Forest for the trees

There is a consensus among climate scientists that the net greenhouse gas emission reductions we must achieve to keep warming below dangerous levels cannot happen without the agricultural sector. They are right, it can’t.

There are three reasons for this assertion.

The first is that emission reductions from energy efficiency, mitigation and renewable projects will struggle to keep pace with ever-growing emissions from global energy demand. Mitigation projects in energy sectors will slow emission rates but leave legacy emissions in the atmosphere.

The second reason follows from a need to deal with this legacy. Smart agricultural and forestry practices can suck back CO2 and store it in vegetation and soil – so-called biosequestration. In Australia the sequestration potential in agriculture alone is 100 million tonnes of CO2 emissions (CO2e) per annum, or a quarter of Australian anthropogenic emissions with the bonus that soil with more carbon in it is far better for production that soil with less.

The third reason, and the big one, is land clearing. Globally we are still cutting down forests to grow food at a rate of 35,000 hectares a day, or an area equivalent to the urban footprint of Sydney every five days. On its own, this source accounts for 18 per cent of global emissions.

The problem is how to reduce land clearing.

We have cleared vegetation ever since we invented agriculture some 10,000 years ago and even the Ancient Greeks knew that clearing altered climate. Yet we can’t stop ourselves, because mechanised agriculture has become the engine of prosperity from Persia to Pennsylvania. It is quite something to tell a government minister that his government should forego the economic opportunity and the social security a robust agricultural sector brings. “Why not develop available land,” he will say, “there are mouths to feed.”

It is much easier to sell the idea of keeping the trees to the indigenous land owner, who is pained when forced to fell his trees to fund his children’s education.

And this is the nub of the matter. For what we have cleared are forests – vast stands of carbon locked up in the timber and in the soil that supports the trees (at least 40 per cent of the carbon even in the tallest rainforest is in the soil as plant roots and organic matter). Even where the logs are taken for product, clearing releases the carbon from the tree branches and roots through fire or decomposition and as exposed soil dries out, so the carbon oxidises to the atmosphere.

Enter a hugely contentious solution called REDD, reducing emissions from deforestation and degradation. The text of the Copenhagen accord describes what it means:

We recognise the crucial role of reducing emission from deforestation and forest degradation and the need to enhance removals of greenhouse gas emission by forests and agree on the need to provide positive incentives to such actions through the immediate establishment of a mechanism including REDD-plus, to enable the mobilisation of financial resources from developed countries.”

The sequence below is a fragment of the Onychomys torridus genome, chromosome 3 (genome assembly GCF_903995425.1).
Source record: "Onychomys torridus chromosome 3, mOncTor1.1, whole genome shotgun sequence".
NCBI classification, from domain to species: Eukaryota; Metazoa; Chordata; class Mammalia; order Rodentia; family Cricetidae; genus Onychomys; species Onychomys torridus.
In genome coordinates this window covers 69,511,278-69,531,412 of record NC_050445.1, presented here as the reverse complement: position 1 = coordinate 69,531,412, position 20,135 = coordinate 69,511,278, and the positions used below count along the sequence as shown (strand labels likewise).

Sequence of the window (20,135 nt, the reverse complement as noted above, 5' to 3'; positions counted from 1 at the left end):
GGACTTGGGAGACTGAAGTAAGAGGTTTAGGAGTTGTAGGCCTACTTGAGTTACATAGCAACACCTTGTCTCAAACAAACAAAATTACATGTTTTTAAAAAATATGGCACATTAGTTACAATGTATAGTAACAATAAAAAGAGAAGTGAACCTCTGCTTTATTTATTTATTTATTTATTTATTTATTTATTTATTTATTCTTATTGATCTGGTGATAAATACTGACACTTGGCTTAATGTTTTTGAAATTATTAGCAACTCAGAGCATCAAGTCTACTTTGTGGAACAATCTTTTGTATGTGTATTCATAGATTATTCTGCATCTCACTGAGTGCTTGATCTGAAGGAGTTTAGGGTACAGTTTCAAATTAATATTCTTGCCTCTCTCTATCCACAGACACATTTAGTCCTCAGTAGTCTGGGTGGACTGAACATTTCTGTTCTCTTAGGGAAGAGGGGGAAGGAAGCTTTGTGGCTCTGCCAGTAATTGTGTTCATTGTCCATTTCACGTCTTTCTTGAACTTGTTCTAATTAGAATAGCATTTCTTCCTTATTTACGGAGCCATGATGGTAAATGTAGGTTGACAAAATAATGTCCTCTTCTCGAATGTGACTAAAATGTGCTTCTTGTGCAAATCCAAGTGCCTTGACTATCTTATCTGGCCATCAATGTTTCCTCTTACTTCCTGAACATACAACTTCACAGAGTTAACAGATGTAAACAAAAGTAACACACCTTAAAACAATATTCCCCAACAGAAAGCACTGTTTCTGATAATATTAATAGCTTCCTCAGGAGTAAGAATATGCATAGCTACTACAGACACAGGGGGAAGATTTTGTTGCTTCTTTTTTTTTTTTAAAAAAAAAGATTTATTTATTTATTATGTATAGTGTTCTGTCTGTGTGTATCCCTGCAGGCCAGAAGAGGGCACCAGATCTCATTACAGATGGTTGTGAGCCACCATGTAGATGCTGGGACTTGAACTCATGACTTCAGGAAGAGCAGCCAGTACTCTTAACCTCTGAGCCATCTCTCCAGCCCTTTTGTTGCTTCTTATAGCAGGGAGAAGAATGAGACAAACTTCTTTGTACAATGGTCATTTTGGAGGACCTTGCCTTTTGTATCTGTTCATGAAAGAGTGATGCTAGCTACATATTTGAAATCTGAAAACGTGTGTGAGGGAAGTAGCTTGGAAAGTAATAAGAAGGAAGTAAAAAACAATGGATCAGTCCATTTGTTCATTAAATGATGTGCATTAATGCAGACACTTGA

In short, the west pays to avoid deforestation and so help reduce that 18 per cent slice of global emissions.

REDD, and its latest manifestation REDD-plus (same idea but with wider scope), are criticised for two reasons.

REDD projects amount to welfare payments to the developing countries where the projects reside. And welfare is disliked by both giver and recipient.

Then there is a vociferous green argument against the market approach to delivery as in this case there will be cowboys and governments who rip off the funds before they reach the resource owners. So despite the accord, REDD has been slow to start.

Lost somewhat in this debate on clearing is another mechanism for reducing degradation of forests, Improved Forest Management (IFM).

This is where emission reduction comes from projects on lands designated for forestry. Mitigation is achieved through combinations of longer harvest rotations, improvements to silviculture, better harvest practices and a specific category of protecting forests that would otherwise have been logged.

Whatever the specifics IFM is more like a commercial transaction, industry to industry, and is more comfortable to buyers. The outcome is better managed forests that continue to sequester carbon while emissions are avoided. In the developing countries where these projects are most likely, the forests also remain to supply traditional use.

It would be unfortunate if arguments over REDD derailed or slowed the “immediate establishment of a mechanism …to enable the mobilisation of financial resources from developed countries,” as stated in Copenhagen, because IFM already exists as a mechanism that can deliver.

It would be cheeky to call IFM green, but it is definitely not REDD.

 

This piece first appeared in Climate Spectator in 2010.

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